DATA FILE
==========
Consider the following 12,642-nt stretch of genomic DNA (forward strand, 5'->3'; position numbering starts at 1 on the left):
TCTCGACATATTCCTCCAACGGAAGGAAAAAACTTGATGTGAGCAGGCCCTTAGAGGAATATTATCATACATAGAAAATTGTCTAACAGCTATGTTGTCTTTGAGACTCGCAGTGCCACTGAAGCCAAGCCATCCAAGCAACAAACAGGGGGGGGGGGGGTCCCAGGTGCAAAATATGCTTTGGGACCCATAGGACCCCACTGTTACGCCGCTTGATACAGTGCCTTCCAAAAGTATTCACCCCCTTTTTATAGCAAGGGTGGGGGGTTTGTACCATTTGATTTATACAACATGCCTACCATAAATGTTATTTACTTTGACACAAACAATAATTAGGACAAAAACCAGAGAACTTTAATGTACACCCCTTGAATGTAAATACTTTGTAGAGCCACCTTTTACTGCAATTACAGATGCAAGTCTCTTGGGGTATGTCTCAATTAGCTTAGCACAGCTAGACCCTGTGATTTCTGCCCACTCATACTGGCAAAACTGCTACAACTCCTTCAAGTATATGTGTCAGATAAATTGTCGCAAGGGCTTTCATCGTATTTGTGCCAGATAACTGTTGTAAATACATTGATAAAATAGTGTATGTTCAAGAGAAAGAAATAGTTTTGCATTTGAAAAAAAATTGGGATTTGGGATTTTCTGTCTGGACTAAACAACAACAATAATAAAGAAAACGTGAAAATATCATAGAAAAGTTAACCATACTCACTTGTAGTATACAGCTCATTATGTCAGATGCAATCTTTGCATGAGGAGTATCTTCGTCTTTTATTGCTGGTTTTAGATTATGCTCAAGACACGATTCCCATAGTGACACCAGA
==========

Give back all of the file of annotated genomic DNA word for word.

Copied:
Consider the following 12,642-nt stretch of genomic DNA (forward strand, 5'->3'; position numbering starts at 1 on the left):
TCTCGACATATTCCTCCAACGGAAGGAAAAAACTTGATGTGAGCAGGCCCTTAGAGGAATATTATCATACATAGAAAATTGTCTAACAGCTATGTTGTCTTTGAGACTCGCAGTGCCACTGAAGCCAAGCCATCCAAGCAACAAACAGGGGGGGGGGGGGTCCCAGGTGCAAAATATGCTTTGGGACCCATAGGACCCCACTGTTACGCCGCTTGATACAGTGCCTTCCAAAAGTATTCACCCCCTTTTTATAGCAAGGGTGGGGGGTTTGTACCATTTGATTTATACAACATGCCTACCATAAATGTTATTTACTTTGACACAAACAATAATTAGGACAAAAACCAGAGAACTTTAATGTACACCCCTTGAATGTAAATACTTTGTAGAGCCACCTTTTACTGCAATTACAGATGCAAGTCTCTTGGGGTATGTCTCAATTAGCTTAGCACAGCTAGACCCTGTGATTTCTGCCCACTCATACTGGCAAAACTGCTACAACTCCTTCAAGTATATGTGTCAGATAAATTGTCGCAAGGGCTTTCATCGTATTTGTGCCAGATAACTGTTGTAAATACATTGATAAAATAGTGTATGTTCAAGAGAAAGAAATAGTTTTGCATTTGAAAAAAAATTGGGATTTGGGATTTTCTGTCTGGACTAAACAACAACAATAATAAAGAAAACGTGAAAATATCATAGAAAAGTTAACCATACTCACTTGTAGTATACAGCTCATTATGTCAGATGCAATCTTTGCATGAGGAGTATCTTCGTCTTTTATTGCTGGTTTTAGATTATGCTCAAGACACGATTCCCATAGTGACACCAGA